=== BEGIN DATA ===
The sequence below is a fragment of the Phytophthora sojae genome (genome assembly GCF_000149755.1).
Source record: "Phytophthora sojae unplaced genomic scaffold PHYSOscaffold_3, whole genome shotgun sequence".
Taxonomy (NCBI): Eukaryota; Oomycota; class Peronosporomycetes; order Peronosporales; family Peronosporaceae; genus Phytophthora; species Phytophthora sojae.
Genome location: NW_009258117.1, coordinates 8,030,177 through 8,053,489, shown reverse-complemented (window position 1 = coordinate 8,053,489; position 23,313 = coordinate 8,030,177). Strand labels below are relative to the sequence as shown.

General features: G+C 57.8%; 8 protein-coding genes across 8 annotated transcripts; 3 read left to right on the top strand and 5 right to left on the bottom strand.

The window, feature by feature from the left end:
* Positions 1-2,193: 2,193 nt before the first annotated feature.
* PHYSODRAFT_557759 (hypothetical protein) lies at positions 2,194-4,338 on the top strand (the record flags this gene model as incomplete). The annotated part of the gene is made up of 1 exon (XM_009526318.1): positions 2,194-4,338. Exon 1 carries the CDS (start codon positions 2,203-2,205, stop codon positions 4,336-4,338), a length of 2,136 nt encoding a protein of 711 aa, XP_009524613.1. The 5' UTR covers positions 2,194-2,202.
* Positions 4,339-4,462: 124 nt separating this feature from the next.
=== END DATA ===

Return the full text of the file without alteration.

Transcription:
The sequence below is a fragment of the Phytophthora sojae genome (genome assembly GCF_000149755.1).
Source record: "Phytophthora sojae unplaced genomic scaffold PHYSOscaffold_3, whole genome shotgun sequence".
Taxonomy (NCBI): Eukaryota; Oomycota; class Peronosporomycetes; order Peronosporales; family Peronosporaceae; genus Phytophthora; species Phytophthora sojae.
Genome location: NW_009258117.1, coordinates 8,030,177 through 8,053,489, shown reverse-complemented (window position 1 = coordinate 8,053,489; position 23,313 = coordinate 8,030,177). Strand labels below are relative to the sequence as shown.

General features: G+C 57.8%; 8 protein-coding genes across 8 annotated transcripts; 3 read left to right on the top strand and 5 right to left on the bottom strand.

The window, feature by feature from the left end:
* Positions 1-2,193: 2,193 nt before the first annotated feature.
* PHYSODRAFT_557759 (hypothetical protein) lies at positions 2,194-4,338 on the top strand (the record flags this gene model as incomplete). The annotated part of the gene is made up of 1 exon (XM_009526318.1): positions 2,194-4,338. Exon 1 carries the CDS (start codon positions 2,203-2,205, stop codon positions 4,336-4,338), a length of 2,136 nt encoding a protein of 711 aa, XP_009524613.1. The 5' UTR covers positions 2,194-2,202.
* Positions 4,339-4,462: 124 nt separating this feature from the next.